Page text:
- As Erdogan turned in a more authoritarian direction and relations with the US strained, Turkey began a more Islamist push, especially with Bosnian Muslims and President Bakir Izetbegovic.
- The Muslim Brotherhood connection is a more visible and explicit one for Bakir than it was for his father, though it existed for Alija Izetbegovic as well.
- The recent Turkish-Russian rapprochement has had an undesirable impact with some Bosniak leaders in Montenegro. They are taking Erdogan’s hint, viewing Moscow in a more positive light and connecting with the Chechen leadership. That development may warrant monitoring, especially if it spills over to Bosnia.
- Turkey has also had notably good relations with President Thaci in Kosovo, but more based on commercial opportunities than religion.
- Iran and Saudi Arabia both have long histories in the Balkans.
I spoke this morning (along with President Thaci, the American and French ambassadors as well as Deputy Prime Minister Branimir Stojanovic) at a conference in Pristina on the future of Kosovo’s security forces (KSF), which until now have been limited. Here are the speaking notes I prepared:
- It is a pleasure to be back in Pristina to discuss a subject I had the privilege of working on about five long years ago: future requirements for Kosovo security forces and ways of meeting them.
- I would like to underline that I speak only for myself and will not address the constitutional and legal issues.
- A paper I was involved in writing then cited five security risks to Kosovo:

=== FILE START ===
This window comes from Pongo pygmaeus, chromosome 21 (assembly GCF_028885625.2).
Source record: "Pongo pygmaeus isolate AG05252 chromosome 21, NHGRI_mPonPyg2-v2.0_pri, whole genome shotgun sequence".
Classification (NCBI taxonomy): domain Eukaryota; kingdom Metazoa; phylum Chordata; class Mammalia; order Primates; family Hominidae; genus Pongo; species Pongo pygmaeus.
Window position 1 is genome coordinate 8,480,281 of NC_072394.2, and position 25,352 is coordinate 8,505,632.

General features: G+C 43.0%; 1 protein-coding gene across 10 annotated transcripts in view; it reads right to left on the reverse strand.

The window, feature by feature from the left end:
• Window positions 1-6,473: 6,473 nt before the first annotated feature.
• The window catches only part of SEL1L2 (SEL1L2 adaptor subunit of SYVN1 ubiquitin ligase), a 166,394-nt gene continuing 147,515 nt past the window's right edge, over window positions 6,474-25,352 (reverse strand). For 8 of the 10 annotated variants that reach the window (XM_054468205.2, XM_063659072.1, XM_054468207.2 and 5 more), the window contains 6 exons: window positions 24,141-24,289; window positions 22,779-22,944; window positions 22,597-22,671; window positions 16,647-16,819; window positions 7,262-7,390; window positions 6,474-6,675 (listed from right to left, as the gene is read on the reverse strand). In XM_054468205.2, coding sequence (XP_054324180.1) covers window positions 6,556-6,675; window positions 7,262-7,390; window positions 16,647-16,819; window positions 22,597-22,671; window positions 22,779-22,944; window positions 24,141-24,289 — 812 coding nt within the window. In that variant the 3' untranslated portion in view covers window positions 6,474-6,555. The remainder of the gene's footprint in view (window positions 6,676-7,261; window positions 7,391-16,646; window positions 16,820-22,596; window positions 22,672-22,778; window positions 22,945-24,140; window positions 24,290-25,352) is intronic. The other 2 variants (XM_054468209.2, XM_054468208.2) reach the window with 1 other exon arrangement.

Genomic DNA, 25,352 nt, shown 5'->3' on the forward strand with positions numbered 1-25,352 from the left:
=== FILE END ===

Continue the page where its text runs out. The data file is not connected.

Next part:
- Continued de facto Serbian control of parallel structures in northern Kosovo and the persistence in that area of smuggling and other organized crime activities.
- A Serbian armored incursion that seeks to establish overt control over northern Kosovo and possibly some monasteries or enclaves south of the Ibar River.
- Political extremism that aims by violent means to change the constitutional order in a religious or nationalist direction.
- Organized crime activities that aim to capture the state and subvert it for criminal purposes.
- The possibility of deteriorating social and economic conditions in a young and rapidly growing population.
- Kosovo already has within its sovereign control the means to respond to four out of five of these security risks. Your police, courts, parliament, economic policies, and international relations are the appropriate means, though not yet always equal to the tasks.